22 year old Akriti Sidhhi got into the trend of making customized clothes and accessories by painting people’s shoes, clothes, bags, etc. in August, 2020. The popularity of such customized fashion is increasing at a high rate in Nepali society.
Siddhi stumbled upon some online customization stores through social media and was interested right away. She came up with her own online store, ‘imprint.nepal’. It was a great option for an art lover like her to earn some money while doing something she loves. “It kept me engaged and also allowed me to earn my own pocket money”, she says.
Sunil Shrestha was inspired by Cam Pickstock- an artist from the UK who creates similar art. Shrestha began his journey as a customized wear creator in 2017 under the name ‘inked_customs’.
Customizing one’s clothes and accessories became a trend to limelight as celebrities like NBA players, UFC fighters and the global fashion industry started wearing them.
“Art is usually displayed on walls and exhibitions. Wearing your favorite art pieces is a dream many people have”, says Shrestha. “This is a unique approach to the concept of wearable art” he adds.
“Western culture has a strong influence on the Nepali youth today.”, says Sidhhi. “There has also been a rise in appreciation for art and creativity in the Nepali society recently. Customizing clothes and accessories helps people express themselves through fashion”, she adds.
Like any other business, these online stores also run on the basis of demand and supply in the market.
Shrestha receives about 2-3 orders per week while Sidhhi receives 3-5 orders per day.
The popularity of customized clothing is mainly amongst the youth. The older generation are still not used to it.
Shrestha shares, “My family did not understand the point of it. They kept questioning why I will be painting shoes, or why would anyone wear something like this. But ever since I showed them my first painted converse and a picture of my customer wearing them, they’ve been really supportive.”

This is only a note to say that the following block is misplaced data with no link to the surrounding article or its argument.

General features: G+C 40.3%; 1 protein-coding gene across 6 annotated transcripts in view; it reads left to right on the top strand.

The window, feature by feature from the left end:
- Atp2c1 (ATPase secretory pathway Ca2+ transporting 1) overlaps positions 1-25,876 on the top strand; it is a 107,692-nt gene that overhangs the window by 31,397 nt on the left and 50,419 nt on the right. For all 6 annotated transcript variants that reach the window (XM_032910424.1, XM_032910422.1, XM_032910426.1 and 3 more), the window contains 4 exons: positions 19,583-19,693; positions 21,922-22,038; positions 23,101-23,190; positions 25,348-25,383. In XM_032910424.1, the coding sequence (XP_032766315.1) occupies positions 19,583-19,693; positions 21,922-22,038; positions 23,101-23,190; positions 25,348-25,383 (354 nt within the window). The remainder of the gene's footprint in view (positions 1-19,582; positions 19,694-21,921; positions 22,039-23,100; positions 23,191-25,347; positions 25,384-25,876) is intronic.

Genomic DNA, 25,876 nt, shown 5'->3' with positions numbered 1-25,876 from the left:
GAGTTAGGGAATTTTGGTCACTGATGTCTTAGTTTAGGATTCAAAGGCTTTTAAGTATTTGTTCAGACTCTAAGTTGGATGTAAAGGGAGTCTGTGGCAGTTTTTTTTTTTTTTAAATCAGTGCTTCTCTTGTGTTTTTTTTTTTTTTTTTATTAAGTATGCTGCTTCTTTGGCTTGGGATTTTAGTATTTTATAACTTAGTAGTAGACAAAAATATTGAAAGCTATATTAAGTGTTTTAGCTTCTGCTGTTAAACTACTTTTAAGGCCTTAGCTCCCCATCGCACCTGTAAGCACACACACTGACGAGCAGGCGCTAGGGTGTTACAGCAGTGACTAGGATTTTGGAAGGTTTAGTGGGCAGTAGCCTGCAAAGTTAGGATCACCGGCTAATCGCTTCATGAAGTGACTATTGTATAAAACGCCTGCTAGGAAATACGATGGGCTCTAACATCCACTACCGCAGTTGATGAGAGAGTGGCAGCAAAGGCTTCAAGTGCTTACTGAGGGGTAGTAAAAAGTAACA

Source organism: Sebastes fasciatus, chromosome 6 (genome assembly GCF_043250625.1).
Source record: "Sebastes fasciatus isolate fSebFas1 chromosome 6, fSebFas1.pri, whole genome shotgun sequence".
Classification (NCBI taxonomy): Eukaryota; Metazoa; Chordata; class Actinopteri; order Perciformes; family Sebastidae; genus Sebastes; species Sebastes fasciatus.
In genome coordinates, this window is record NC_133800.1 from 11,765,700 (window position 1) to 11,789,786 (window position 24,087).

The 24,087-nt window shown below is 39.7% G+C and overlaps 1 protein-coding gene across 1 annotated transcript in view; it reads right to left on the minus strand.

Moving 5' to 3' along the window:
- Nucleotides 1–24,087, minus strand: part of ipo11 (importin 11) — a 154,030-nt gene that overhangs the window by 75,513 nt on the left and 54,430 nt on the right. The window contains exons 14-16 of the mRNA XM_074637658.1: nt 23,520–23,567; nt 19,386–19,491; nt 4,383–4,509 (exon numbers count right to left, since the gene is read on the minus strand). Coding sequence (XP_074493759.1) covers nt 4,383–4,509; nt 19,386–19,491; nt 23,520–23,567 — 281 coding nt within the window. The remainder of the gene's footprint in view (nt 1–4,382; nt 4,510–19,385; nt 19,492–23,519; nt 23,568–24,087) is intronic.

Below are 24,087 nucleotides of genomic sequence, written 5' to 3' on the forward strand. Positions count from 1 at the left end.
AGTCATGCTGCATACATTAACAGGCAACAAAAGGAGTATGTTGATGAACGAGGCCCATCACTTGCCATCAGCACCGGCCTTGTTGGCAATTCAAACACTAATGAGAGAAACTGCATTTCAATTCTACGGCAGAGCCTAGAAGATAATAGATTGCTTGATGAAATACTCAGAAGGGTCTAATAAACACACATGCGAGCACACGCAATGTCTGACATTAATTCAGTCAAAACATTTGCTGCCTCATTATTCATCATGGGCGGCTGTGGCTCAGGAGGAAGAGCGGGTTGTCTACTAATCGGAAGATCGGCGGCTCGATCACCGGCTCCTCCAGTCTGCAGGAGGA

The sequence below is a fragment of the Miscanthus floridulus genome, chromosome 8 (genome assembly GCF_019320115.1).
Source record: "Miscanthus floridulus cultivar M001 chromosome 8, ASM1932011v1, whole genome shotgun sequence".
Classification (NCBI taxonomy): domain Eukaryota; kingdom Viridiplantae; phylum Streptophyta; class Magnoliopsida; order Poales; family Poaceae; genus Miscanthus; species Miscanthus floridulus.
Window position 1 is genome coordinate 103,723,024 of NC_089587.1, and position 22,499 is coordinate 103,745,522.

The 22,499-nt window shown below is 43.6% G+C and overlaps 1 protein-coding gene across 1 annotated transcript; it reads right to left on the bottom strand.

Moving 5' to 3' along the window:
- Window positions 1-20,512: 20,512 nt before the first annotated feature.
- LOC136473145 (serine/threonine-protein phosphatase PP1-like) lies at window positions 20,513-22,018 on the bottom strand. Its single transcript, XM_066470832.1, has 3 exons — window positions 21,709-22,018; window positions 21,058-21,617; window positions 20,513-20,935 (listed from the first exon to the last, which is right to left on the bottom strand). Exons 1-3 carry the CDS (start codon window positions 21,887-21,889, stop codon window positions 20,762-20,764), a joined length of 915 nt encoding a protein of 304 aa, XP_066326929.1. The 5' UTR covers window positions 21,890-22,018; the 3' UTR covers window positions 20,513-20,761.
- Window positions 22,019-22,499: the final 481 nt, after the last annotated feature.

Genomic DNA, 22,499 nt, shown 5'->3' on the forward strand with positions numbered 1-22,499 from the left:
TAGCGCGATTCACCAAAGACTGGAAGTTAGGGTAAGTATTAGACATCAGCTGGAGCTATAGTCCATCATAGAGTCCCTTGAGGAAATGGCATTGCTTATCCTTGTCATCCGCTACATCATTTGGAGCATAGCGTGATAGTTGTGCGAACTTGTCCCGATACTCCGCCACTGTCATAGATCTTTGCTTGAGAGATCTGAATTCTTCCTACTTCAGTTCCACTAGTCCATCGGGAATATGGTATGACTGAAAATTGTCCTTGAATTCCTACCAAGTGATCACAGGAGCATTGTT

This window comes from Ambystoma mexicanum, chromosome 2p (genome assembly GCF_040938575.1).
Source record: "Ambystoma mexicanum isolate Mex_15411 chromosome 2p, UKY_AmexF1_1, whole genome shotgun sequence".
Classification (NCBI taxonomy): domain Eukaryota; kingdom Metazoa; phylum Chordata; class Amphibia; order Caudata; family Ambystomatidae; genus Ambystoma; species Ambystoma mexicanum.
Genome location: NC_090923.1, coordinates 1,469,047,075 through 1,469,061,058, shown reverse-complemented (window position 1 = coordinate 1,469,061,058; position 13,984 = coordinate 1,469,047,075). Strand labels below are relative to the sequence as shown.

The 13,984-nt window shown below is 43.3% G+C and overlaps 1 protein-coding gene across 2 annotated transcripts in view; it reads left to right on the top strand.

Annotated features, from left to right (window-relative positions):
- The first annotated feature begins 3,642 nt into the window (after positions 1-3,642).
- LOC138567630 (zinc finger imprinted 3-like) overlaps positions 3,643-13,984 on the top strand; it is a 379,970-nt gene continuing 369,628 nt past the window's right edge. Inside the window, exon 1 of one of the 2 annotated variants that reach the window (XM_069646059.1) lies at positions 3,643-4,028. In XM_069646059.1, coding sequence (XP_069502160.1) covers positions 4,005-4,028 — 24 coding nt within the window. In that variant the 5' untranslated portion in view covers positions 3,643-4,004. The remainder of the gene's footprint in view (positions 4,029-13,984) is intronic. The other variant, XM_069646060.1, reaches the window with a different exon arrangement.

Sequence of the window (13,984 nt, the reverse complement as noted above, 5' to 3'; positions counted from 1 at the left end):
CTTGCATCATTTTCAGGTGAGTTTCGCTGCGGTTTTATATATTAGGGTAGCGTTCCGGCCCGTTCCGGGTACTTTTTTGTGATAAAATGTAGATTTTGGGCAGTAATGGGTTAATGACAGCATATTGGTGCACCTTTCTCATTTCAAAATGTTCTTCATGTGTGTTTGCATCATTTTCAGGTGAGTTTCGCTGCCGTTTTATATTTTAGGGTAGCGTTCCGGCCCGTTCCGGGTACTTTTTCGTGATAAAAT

“It was a big step for me to launch this start-up because I am not very outgoing”, Sidhhi says. “It makes me happy to see my family proud of me for trying something I had never thought of doing before independently”, she adds.
“It means a big deal to run a business that represents yourself and things you value”, says Shrestha. “Talking about less investments and even lesser risks, that’s the dream of every entrepreneur”, he adds.
However, they faced some issues during the lockdown like any other businesses.
Sidhhi couldn’t buy more paint for her business as the borders were sealed. “I had to postpone a lot of orders and plans during the lockdown”, she says.
Shrestha explains, “I did not take orders during the lockdown since there was no way for me to deliver them. Instead I spent my time coming up with new styles and ideas for the future.”
Both creators started their small businesses out of their love of art. Today, it has grown to be bigger than something that they expected.
Shrestha aims to collaborate with different artists and establish a workshop and showroom in the future. He wants to custom goods with a fusion between modern and traditional art. Sidhhi also has started planning to take her small business to the next level.